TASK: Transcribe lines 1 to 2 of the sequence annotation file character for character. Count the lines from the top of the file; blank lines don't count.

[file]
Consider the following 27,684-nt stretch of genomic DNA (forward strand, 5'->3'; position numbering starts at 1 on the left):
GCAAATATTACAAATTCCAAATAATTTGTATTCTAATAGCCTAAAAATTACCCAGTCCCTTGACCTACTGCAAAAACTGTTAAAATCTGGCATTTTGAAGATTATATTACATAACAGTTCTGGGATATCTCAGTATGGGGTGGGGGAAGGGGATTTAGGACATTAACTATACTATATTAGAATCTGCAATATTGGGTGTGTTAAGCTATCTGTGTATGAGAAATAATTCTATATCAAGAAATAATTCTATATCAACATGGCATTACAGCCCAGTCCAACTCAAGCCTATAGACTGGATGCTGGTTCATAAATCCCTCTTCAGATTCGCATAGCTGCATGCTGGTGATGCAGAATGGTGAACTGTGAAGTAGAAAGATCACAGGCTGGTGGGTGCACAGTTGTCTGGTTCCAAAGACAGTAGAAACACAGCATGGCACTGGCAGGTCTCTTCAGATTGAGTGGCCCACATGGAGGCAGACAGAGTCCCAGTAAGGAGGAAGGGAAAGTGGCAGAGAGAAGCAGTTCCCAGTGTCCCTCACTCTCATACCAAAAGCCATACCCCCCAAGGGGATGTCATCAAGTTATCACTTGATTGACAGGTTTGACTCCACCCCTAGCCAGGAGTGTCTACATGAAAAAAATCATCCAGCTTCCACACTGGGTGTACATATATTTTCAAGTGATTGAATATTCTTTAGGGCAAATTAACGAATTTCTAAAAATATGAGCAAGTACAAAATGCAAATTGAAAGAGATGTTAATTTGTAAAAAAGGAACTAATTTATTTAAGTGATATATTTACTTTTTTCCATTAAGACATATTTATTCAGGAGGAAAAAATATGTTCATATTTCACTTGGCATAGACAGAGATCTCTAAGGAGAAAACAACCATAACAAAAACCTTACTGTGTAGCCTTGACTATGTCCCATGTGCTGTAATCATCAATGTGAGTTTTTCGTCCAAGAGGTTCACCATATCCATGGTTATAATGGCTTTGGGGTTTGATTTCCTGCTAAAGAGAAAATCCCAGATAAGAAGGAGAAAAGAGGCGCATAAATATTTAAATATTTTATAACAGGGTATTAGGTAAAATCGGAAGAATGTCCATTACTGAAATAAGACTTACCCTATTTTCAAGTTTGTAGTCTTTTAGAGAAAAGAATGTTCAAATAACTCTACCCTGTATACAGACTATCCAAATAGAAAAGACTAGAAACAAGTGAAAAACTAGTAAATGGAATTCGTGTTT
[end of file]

Consider the following 27,684-nt stretch of genomic DNA (forward strand, 5'->3'; position numbering starts at 1 on the left):
GCAAATATTACAAATTCCAAATAATTTGTATTCTAATAGCCTAAAAATTACCCAGTCCCTTGACCTACTGCAAAAACTGTTAAAATCTGGCATTTTGAAGATTATATTACATAACAGTTCTGGGATATCTCAGTATGGGGTGGGGGAAGGGGATTTAGGACATTAACTATACTATATTAGAATCTGCAATATTGGGTGTGTTAAGCTATCTGTGTATGAGAAATAATTCTATATCAAGAAATAATTCTATATCAACATGGCATTACAGCCCAGTCCAACTCAAGCCTATAGACTGGATGCTGGTTCATAAATCCCTCTTCAGATTCGCATAGCTGCATGCTGGTGATGCAGAATGGTGAACTGTGAAGTAGAAAGATCACAGGCTGGTGGGTGCACAGTTGTCTGGTTCCAAAGACAGTAGAAACACAGCATGGCACTGGCAGGTCTCTTCAGATTGAGTGGCCCACATGGAGGCAGACAGAGTCCCAGTAAGGAGGAAGGGAAAGTGGCAGAGAGAAGCAGTTCCCAGTGTCCCTCACTCTCATACCAAAAGCCATACCCCCCAAGGGGATGTCATCAAGTTATCACTTGATTGACAGGTTTGACTCCACCCCTAGCCAGGAGTGTCTACATGAAAAAAATCATCCAGCTTCCACACTGGGTGTACATATATTTTCAAGTGATTGAATATTCTTTAGGGCAAATTAACGAATTTCTAAAAATATGAGCAAGTACAAAATGCAAATTGAAAGAGATGTTAATTTGTAAAAAAGGAACTAATTTATTTAAGTGATATATTTACTTTTTTCCATTAAGACATATTTATTCAGGAGGAAAAAATATGTTCATATTTCACTTGGCATAGACAGAGATCTCTAAGGAGAAAACAACCATAACAAAAACCTTACTGTGTAGCCTTGACTATGTCCCATGTGCTGTAATCATCAATGTGAGTTTTTCGTCCAAGAGGTTCACCATATCCATGGTTATAATGGCTTTGGGGTTTGATTTCCTGCTAAAGAGAAAATCCCAGATAAGAAGGAGAAAAGAGGCGCATAAATATTTAAATATTTTATAACAGGGTATTAGGTAAAATCGGAAGAATGTCCATTACTGAAATAAGACTTACCCTATTTTCAAGTTTGTAGTCTTTTAGAGAAAAGAATGTTCAAATAACTCTACCCTGTATACAGACTATCCAAATAGAAAAGACTAGAAACAAGTGAAAAACTAGTAAATGGAATTCGTGTTT